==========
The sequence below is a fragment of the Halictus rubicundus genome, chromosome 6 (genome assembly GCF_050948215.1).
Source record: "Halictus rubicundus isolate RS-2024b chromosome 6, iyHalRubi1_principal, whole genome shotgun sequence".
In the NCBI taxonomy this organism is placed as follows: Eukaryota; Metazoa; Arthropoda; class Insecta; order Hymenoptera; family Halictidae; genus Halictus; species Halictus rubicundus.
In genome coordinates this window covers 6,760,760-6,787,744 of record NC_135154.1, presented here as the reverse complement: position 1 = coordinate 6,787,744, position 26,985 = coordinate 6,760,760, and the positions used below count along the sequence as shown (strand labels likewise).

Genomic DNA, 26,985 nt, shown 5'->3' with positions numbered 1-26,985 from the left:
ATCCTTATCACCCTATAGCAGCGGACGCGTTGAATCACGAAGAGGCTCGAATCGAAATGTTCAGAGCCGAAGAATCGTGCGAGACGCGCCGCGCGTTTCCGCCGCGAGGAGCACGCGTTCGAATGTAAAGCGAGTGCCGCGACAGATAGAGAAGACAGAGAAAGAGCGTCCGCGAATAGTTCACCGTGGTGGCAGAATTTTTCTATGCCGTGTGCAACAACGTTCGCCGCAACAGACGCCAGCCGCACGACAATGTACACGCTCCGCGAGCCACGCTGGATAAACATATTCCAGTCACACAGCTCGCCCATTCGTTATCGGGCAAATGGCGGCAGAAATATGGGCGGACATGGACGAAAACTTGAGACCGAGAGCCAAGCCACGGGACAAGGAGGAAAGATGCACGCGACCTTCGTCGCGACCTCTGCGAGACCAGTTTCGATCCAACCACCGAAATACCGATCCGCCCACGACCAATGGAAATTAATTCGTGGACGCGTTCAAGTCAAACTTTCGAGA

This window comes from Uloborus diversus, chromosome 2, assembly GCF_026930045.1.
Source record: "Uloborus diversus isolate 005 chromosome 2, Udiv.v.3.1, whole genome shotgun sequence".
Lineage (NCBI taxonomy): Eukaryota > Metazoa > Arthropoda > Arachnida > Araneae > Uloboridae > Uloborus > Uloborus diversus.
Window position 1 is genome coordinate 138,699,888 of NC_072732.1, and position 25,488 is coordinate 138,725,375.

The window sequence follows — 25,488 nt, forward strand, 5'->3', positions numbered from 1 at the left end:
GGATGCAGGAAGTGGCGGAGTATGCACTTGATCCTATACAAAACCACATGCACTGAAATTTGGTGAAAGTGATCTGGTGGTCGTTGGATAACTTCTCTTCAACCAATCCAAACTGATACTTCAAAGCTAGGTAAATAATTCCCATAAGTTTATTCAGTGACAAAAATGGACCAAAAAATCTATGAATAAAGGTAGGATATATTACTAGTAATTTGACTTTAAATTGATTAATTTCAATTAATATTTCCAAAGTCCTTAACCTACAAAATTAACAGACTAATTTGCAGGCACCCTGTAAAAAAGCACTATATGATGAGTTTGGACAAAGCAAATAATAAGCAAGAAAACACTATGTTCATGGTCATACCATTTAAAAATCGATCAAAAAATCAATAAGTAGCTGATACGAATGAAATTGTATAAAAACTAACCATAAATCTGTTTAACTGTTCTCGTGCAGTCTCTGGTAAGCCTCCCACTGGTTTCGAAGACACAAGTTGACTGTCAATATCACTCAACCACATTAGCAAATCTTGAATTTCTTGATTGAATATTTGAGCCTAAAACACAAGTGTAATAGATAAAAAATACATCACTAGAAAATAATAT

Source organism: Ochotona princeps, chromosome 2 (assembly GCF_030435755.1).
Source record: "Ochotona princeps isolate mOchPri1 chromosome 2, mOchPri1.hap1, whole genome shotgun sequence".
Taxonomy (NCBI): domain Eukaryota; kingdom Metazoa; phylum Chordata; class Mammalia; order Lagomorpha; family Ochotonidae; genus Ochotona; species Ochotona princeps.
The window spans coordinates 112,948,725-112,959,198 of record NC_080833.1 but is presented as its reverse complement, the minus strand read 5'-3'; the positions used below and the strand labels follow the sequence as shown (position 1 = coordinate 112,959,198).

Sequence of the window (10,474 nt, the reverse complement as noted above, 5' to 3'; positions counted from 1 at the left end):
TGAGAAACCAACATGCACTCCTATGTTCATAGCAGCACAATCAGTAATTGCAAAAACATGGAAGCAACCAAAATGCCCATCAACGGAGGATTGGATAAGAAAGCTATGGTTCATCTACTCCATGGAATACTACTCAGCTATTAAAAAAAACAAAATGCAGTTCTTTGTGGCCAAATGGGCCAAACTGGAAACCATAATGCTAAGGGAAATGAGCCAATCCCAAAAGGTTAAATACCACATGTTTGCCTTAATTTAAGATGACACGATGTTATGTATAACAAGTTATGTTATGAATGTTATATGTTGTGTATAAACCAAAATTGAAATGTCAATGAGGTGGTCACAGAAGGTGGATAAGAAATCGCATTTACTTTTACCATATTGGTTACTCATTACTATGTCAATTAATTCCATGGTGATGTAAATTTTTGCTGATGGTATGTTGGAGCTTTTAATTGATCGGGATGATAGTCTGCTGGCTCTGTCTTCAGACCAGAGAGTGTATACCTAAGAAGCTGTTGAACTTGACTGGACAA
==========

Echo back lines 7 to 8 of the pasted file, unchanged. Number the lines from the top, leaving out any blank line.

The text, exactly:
This window comes from Uloborus diversus, chromosome 2, assembly GCF_026930045.1.
Source record: "Uloborus diversus isolate 005 chromosome 2, Udiv.v.3.1, whole genome shotgun sequence".